Bricks and rocks are seen on the ground after, according to Italian media, they collapsed from The Temple of Venus, in the ancient Roman city of Pompeii. (APhoto/Salvatore La Porta)

Bricks and rocks are seen on the ground after, according to Italian media, they collapsed from The Temple of Venus, in the ancient Roman city of Pompeii. (APhoto/Salvatore La Porta)

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Archaeologists Unearth Part of Roman Throne in Herculaneum (Newser.com, 5 Dec 2007)

Undated photo made available by the Italian Culture Ministry in Rome, Tuesday, Dec. 4, 2007 showing part of a wooden throne dug out between October and November in the ancient southern Italian city of...   (Associated Press)

Undated photo made available by the Italian Culture Ministry in Rome, Tuesday, Dec. 4, 2007 showing part of a wooden throne dug out between October and November in the ancient southern Italian city of… (Associated Press)

Interesting discovery in 2007 from Herculaneum.  What might it suggest about Herculaneum that a Roman throne was in Herculaneum?  What significance might be attached to the fact that it was found in the house of Julius Caesar’s father-in-law?

Archaeologists have discovered the remains of a Roman throne in the volcanic ash that buried the city of Herculaneum when Mount Vesuvius erupted in the year 79. Scientists unearthed two legs and the back of a throne, the first ever found. The piece was decorated with ivory bas-reliefs of ancient deities, pine cones and phalluses.

“It’s the first original throne from Roman times that has survived until today,” said Pompeii’s archaeological superintendent. Before now, such furniture had only been seen in artistic depictions. The remnants were found in a first-century house believed to belong to Julius Caesar’s father-in-law. The house has also yielded hundreds of ancient documents.

(Source: Newser.com, 5 December 2007)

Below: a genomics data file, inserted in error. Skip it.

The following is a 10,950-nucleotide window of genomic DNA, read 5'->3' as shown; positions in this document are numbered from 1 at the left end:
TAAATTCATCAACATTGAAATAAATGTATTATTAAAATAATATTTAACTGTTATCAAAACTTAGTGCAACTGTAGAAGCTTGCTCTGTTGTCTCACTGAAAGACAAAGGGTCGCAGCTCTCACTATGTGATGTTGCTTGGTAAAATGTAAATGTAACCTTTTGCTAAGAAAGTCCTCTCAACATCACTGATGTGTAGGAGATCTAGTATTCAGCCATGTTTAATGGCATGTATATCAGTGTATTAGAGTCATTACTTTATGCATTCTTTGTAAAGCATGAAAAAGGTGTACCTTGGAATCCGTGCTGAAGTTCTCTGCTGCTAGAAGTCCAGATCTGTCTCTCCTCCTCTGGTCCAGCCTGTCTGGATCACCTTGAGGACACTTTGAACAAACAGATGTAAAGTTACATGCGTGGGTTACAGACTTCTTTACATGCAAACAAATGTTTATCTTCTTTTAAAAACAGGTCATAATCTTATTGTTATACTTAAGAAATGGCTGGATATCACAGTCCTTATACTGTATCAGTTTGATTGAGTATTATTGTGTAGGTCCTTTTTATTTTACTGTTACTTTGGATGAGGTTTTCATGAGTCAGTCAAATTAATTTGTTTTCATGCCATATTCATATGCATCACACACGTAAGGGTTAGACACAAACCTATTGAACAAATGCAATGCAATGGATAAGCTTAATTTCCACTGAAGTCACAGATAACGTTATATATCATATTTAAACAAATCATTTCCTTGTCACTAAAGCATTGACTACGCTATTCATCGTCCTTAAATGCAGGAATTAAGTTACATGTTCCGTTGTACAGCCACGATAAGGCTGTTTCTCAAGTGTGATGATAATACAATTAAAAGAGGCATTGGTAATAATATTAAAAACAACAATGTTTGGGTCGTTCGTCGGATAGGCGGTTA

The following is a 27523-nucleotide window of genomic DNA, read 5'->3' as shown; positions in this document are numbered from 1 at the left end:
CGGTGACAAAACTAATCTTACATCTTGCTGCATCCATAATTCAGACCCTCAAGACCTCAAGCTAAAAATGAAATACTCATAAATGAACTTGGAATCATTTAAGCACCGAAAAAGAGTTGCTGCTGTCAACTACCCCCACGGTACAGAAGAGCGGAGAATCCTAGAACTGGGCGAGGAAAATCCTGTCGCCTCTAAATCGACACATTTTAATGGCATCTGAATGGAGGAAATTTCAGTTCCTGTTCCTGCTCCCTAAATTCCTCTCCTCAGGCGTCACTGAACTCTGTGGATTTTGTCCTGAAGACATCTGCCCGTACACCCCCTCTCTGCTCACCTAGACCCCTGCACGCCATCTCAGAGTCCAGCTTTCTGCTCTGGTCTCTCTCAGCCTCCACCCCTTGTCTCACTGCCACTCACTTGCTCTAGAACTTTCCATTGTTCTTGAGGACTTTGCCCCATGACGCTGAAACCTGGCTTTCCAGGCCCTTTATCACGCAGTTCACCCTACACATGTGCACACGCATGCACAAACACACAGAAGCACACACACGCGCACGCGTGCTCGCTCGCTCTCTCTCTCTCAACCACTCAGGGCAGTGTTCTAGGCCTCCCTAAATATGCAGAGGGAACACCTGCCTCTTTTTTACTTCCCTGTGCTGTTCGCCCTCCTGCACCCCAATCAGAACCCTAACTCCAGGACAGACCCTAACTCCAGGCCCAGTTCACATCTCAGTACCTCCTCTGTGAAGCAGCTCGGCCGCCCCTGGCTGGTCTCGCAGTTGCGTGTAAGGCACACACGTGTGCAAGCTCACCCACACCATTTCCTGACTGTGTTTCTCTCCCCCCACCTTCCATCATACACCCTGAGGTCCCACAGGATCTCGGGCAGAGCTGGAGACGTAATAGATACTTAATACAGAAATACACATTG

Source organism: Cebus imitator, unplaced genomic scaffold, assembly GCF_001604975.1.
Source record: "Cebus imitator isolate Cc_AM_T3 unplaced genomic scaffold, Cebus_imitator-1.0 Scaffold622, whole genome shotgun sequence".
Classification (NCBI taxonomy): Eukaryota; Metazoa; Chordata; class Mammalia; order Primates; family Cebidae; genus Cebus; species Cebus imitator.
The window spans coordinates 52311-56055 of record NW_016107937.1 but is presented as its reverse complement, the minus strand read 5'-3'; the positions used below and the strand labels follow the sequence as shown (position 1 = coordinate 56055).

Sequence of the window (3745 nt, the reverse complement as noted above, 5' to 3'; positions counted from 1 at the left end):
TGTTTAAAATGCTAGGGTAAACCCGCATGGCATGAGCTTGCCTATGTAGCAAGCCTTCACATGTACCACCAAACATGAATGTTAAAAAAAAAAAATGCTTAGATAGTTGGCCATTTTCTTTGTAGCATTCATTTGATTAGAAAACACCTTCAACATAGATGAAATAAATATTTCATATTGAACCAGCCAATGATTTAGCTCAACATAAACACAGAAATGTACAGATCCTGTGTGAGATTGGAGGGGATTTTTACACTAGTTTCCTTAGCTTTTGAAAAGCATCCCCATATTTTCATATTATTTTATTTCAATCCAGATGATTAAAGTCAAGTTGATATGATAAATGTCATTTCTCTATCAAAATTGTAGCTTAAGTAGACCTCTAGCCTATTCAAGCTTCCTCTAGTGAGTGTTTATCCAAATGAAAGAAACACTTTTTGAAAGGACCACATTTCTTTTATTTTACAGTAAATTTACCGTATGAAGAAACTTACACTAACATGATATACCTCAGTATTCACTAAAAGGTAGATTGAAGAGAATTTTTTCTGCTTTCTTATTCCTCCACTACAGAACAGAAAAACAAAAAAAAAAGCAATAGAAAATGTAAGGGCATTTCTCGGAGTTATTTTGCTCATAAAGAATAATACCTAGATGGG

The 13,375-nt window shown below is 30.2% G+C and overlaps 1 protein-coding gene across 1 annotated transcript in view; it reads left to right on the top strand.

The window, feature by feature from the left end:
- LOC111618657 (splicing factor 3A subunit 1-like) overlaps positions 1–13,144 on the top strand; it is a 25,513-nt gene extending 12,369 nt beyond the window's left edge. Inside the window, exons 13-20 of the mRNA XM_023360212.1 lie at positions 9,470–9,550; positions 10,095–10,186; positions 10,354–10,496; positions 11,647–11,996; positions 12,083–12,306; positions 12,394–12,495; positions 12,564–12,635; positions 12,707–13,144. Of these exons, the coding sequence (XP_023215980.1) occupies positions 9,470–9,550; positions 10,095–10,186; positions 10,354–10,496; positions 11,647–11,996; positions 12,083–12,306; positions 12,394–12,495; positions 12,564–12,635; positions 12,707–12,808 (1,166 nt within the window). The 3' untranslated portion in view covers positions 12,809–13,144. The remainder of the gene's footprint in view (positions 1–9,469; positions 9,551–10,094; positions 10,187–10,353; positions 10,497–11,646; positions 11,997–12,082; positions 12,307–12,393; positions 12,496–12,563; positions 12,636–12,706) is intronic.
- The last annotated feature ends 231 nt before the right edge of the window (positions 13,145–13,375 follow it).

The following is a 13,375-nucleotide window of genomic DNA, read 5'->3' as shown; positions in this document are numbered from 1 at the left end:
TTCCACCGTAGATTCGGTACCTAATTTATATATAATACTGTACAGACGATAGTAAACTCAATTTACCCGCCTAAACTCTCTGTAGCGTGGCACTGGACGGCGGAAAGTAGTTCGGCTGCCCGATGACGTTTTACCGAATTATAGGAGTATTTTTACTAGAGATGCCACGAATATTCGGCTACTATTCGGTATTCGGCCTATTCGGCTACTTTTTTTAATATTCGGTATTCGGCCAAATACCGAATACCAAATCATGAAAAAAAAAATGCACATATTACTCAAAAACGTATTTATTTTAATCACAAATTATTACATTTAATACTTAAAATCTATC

ITALY ROMAN THRONE

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Evidence from Pompeii – Pompeiians at giraffe (Newser.com, 4 Jan 2014)

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This is an interesting article from Pompeii.
What does that suggest about the dietary habit of the people of Pompeii and Herculaneum, as well as their overall living standard?

By Matt Cantor,  Newser Staff
Posted Jan 4, 2014 3:45 PM CST

Researchers digging around the drains of ancient Pompeii have learned about some unusual Roman eating habits. The scientists found the remains of a giraffe and sea urchin in the drain of a onetime restaurant, LiveScience reports. “This is thought to be the only giraffe bone ever recorded from an archaeological excavation in Roman Italy,” researcher Steven Ellis, of the University of Cincinnati, says.

“How part of the animal, butchered, came to be a kitchen scrap in a seemingly standard Pompeian restaurant not only speaks to long-distance trade in exotic and wild animals, but also something of the richness, variety and range of a non-elite diet.”

Indeed, the research contradicts the idea that less-wealthy Romans were a “mass of hapless lemmings” desperate for anything to eat. The team dug up some 20 shop fronts, finding food and human waste in cesspits and latrines. The oldest finds dated to the third century BC; spices came all the way from Indonesia, reports the Daily Mail, which has photos of the excavation.

(Source: Newser.com, 4 January 2014)